For the Pistons to become a good team, beating teams like the rebuilding Boston Celtics at home should become so commonplace the game should be played on autopilot.

Unfortunately, that’s what it looked like for portions of Sunday’s game—not quite a letdown after losing in overtime to Memphis but certainly not an outfit suitable for framing as they beat the Celtics 87-77 at the Palace—in Brandon Jennings’ debut as a Piston.

Aside from a couple spectacular plays, he didn’t have to do much other than take care of the ball to be extremely effective because the Pistons again treated it as if it were diseased, particularly in the third quarter, when the Celtics cut a 15-point lead to seven after nine turnovers.

It was so bad that Jennings’ half-court heave to end the period—an attempt that bounced off the rim—was one of their best possessions of the period because they didn’t give it away.

“We need to be more engaged for 48 minutes,” Jennings said. “We have lapses where we relax and let teams back in. Like Chauncey (Billups) said, it’s important we be engaged. Those first five minutes in the third quarter are real important.”

It hit critical mass in the fourth, when the Celtics actually took a 65-63 lead before Jennings showed the hometown crowd what he’ll do best.

First, he broke the Celtics’ defense off the dribble on a pick-and-roll for a layup, then on a semi-break, found a streaking Kyle Singler in traffic for a layup and subsequent three-point play to restore order.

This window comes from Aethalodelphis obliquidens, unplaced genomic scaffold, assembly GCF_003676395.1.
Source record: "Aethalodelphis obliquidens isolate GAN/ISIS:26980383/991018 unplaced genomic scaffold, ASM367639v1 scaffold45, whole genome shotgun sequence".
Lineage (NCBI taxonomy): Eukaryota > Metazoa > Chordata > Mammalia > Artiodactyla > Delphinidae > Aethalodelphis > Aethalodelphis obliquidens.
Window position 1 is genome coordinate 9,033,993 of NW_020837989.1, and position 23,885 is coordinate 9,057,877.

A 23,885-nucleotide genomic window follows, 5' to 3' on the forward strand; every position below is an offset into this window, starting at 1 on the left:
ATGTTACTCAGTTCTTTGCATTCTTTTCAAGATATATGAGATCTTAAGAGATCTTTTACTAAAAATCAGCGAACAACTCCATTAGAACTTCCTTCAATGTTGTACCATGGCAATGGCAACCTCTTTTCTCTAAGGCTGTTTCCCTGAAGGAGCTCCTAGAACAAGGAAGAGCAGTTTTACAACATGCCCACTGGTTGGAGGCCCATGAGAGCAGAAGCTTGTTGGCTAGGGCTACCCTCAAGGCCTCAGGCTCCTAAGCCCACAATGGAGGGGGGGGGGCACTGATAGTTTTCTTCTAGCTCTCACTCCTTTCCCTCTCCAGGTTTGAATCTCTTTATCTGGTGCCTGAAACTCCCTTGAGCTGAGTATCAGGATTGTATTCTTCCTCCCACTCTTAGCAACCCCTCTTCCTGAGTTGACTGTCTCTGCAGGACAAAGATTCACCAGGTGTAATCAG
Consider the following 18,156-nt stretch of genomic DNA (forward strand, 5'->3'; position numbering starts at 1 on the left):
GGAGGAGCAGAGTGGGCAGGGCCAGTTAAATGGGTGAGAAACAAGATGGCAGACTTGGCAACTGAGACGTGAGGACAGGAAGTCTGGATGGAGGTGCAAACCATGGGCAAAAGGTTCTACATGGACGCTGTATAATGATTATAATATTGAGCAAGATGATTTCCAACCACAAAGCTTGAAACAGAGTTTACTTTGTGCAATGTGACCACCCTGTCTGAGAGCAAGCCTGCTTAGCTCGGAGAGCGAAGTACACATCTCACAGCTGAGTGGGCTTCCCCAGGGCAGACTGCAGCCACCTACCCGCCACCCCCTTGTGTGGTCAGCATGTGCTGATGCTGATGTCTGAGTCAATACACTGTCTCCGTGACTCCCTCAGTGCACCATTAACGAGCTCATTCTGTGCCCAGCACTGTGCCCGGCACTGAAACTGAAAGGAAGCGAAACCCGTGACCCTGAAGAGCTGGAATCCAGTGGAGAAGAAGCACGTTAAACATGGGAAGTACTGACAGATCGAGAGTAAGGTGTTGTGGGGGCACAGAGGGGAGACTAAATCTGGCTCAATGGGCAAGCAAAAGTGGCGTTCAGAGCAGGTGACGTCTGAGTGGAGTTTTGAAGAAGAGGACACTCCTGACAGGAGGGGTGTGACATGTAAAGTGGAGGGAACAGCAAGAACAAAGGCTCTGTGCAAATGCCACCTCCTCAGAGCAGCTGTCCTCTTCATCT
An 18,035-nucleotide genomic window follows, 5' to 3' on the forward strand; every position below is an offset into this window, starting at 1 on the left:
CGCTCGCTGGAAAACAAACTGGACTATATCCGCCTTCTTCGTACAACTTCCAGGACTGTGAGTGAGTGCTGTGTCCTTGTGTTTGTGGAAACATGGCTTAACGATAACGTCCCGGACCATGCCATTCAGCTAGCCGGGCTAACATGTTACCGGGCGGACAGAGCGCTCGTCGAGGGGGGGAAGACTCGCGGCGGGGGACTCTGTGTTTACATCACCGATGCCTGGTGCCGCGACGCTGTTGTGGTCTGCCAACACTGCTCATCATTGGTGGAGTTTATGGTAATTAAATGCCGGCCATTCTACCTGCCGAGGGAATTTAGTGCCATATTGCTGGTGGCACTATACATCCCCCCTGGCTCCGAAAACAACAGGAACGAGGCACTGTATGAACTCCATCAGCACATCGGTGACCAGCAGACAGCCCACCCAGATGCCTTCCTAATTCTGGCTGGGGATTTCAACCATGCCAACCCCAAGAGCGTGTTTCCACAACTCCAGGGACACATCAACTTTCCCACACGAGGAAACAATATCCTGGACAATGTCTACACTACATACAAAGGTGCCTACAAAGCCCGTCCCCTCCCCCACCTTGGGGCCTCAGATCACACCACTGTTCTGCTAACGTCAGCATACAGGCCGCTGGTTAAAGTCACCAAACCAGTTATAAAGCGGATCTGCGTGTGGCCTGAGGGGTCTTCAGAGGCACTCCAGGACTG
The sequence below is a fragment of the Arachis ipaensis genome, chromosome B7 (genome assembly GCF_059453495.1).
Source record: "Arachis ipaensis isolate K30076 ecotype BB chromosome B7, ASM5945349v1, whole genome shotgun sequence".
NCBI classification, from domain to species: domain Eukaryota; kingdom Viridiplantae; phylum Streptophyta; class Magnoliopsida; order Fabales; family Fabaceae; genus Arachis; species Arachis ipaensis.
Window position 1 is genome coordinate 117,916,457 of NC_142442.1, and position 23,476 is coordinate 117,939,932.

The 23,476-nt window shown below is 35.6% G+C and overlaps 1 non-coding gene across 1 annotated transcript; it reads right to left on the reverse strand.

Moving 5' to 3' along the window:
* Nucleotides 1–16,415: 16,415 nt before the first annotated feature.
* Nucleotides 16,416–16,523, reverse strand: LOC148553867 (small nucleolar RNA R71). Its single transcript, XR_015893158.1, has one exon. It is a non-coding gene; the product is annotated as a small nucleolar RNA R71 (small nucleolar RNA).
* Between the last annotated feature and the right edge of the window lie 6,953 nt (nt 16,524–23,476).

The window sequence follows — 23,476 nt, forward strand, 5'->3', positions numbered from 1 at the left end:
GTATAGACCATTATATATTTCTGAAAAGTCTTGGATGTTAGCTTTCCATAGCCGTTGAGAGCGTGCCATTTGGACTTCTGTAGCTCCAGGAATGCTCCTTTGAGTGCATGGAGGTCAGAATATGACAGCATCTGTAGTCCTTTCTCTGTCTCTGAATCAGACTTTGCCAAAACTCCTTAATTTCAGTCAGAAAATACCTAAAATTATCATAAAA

Finally, he noticed his defender backing off a screen, not wanting to give up the drive so he nailed a 3-pointer to put the Pistons up 8, capping off a 10-0 run—and did all of this without the mask he wore in the first half used to protect his fractured jaw.

“I’m a hooper,” Jennings proclaimed after the morning shootaround, and later he showed why he called himself that, after losing his balance, found Andre Drummond for a layup, bouncing a pass while on the floor.

As pretty as that pass was—one that had Jennings in full-strut mode immediately after—it was a struggle for the Pistons to sustain concentration and execute when they had the Celtics ready to submit.

They dominated early thanks to easy mismatches on the interior, as Andre Drummond had the first three field-goals with dunks , as they scored 54 points in the paint, leading many to believe it would be an easy evening.